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State v. Dimmick

Summarized by: 

Date Filed: 02-15-2012
Case #: A143666
Schuman, P.J. for the Court; Wollheim, J.; & Nakamoto, J.
Full Text Opinion: http://courts.oregon.gov/sites/Publications/A143190.pdf

Criminal Procedure: Police inventories must be managed pursuant to a properly administered administrative program that does not involve exercise of discretion of the police. When the evidence in joined cases is sufficiently simple and distinct, jury instruction can cure any possible prejudice.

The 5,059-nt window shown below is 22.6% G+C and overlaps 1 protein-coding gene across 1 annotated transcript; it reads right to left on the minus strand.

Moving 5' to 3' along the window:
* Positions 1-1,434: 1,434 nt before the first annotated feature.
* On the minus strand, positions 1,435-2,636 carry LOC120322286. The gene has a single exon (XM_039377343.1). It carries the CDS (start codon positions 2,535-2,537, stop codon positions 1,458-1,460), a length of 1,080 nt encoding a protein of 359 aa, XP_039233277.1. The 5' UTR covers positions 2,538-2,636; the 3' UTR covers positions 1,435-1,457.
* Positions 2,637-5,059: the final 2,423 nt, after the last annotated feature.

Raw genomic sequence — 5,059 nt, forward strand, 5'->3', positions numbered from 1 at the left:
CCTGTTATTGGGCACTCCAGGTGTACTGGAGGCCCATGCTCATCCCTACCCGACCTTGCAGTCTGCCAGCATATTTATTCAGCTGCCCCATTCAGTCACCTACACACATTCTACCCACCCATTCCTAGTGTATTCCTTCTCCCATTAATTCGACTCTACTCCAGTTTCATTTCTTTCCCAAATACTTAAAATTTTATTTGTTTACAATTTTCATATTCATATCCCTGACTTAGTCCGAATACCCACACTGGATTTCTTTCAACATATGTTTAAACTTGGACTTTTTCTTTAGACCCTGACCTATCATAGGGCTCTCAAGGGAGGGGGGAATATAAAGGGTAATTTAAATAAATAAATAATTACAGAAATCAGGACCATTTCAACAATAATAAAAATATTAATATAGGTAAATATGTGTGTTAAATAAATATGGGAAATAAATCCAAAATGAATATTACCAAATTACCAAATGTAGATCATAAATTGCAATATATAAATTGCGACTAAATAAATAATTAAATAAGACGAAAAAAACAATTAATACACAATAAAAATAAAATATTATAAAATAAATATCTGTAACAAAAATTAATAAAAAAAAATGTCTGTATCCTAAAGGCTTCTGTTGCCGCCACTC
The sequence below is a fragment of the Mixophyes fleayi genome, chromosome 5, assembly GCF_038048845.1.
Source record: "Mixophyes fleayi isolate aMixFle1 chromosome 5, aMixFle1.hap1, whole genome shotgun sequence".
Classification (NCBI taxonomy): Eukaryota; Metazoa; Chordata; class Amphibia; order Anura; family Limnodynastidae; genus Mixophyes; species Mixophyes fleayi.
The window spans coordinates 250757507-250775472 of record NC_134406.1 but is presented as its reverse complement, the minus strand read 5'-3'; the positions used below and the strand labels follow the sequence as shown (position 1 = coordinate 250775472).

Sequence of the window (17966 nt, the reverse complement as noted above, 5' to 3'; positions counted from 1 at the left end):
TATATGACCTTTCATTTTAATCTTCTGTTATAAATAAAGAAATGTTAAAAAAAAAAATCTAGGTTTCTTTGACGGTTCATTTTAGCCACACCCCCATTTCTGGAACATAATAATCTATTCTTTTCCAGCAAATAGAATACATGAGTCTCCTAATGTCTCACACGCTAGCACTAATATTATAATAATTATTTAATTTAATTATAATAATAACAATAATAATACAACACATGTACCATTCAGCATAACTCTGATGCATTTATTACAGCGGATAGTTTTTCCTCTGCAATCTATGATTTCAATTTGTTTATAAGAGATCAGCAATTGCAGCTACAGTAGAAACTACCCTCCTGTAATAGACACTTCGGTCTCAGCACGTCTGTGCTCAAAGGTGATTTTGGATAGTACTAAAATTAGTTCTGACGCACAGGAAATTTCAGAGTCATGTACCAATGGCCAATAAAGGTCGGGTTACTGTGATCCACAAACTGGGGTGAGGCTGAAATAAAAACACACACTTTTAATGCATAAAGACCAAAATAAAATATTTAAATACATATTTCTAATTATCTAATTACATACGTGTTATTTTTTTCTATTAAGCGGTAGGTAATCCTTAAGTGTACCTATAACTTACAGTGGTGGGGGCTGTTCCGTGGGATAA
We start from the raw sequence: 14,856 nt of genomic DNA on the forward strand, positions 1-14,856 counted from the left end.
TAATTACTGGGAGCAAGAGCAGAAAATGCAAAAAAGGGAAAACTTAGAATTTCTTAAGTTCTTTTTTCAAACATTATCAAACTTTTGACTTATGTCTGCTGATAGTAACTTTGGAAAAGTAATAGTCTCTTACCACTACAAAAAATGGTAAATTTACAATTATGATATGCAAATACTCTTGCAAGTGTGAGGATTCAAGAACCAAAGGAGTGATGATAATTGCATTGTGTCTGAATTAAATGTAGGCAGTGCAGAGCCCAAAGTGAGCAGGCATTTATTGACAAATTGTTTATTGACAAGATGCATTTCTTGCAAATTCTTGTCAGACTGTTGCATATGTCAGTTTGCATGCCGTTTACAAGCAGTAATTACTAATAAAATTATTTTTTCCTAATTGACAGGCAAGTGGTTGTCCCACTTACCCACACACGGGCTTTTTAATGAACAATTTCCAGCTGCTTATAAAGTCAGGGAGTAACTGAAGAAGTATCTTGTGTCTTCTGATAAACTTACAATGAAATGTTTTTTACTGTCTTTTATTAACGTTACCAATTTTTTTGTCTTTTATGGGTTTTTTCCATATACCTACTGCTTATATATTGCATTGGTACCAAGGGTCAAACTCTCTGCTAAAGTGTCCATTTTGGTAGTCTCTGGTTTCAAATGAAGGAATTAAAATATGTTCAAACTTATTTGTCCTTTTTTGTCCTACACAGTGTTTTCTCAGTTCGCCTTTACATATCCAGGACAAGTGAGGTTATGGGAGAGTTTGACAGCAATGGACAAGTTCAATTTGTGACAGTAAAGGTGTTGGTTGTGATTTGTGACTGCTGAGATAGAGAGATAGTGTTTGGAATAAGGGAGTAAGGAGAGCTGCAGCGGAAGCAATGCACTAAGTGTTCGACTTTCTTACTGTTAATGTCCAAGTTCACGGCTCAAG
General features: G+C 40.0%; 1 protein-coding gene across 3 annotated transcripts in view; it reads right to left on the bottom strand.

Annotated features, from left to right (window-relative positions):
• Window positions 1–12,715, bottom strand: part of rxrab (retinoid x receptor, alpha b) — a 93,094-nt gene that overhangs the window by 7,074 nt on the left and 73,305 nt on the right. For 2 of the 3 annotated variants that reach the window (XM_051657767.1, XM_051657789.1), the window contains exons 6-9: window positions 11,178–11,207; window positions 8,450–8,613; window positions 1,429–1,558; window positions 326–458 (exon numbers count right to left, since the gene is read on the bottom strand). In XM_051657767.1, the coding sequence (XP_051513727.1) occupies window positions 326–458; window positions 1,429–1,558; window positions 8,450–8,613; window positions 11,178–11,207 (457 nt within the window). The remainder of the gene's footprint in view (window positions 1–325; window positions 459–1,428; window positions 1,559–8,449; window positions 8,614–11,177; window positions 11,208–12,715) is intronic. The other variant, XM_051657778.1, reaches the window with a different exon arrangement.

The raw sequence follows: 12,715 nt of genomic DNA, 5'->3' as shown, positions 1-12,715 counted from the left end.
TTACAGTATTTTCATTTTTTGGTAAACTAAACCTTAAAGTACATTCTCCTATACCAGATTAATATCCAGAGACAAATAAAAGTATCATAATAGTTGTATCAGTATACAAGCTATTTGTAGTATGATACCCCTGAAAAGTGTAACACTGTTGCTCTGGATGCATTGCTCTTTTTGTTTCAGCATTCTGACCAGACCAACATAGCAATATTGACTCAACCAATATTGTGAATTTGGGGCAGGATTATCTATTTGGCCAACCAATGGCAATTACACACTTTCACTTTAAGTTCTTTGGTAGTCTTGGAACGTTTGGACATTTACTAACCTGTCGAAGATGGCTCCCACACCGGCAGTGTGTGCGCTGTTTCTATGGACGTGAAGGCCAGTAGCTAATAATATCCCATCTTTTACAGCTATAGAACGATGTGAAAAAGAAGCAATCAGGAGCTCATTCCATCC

Defendant was convicted on several counts of unlawful delivery and possession of methamphetamine. The trial court joined and consolidated the charges from four different incidents and denied Dimmick’s motion to suppress evidence found in his backpack and his motion to sever. Police acquired Dimmick’s backpack pursuant to an inventory search of his car. However, the relevant impoundment policy was unclear about whether contents of the vehicle at the time it was stopped must be inventoried. That decision was left to the discretion of the police. Police inventories must be managed pursuant to a properly administered administrative program that does not involve exercise of discretion of the police. Thus, the Court of Appeals held that the seizure of the backpack was invalid. Since the evidence obtained from the backpack likely affected the verdict, Dimmick’s conviction on one count was reversed and remanded. The Court found that the joinder and consolidation of the charges was not prejudicial to Dimmick because the evidence was sufficiently simple and distinct, and jury instruction could cure any possible prejudice. The Court affirmed the trial court’s decision to join and consolidate the charges.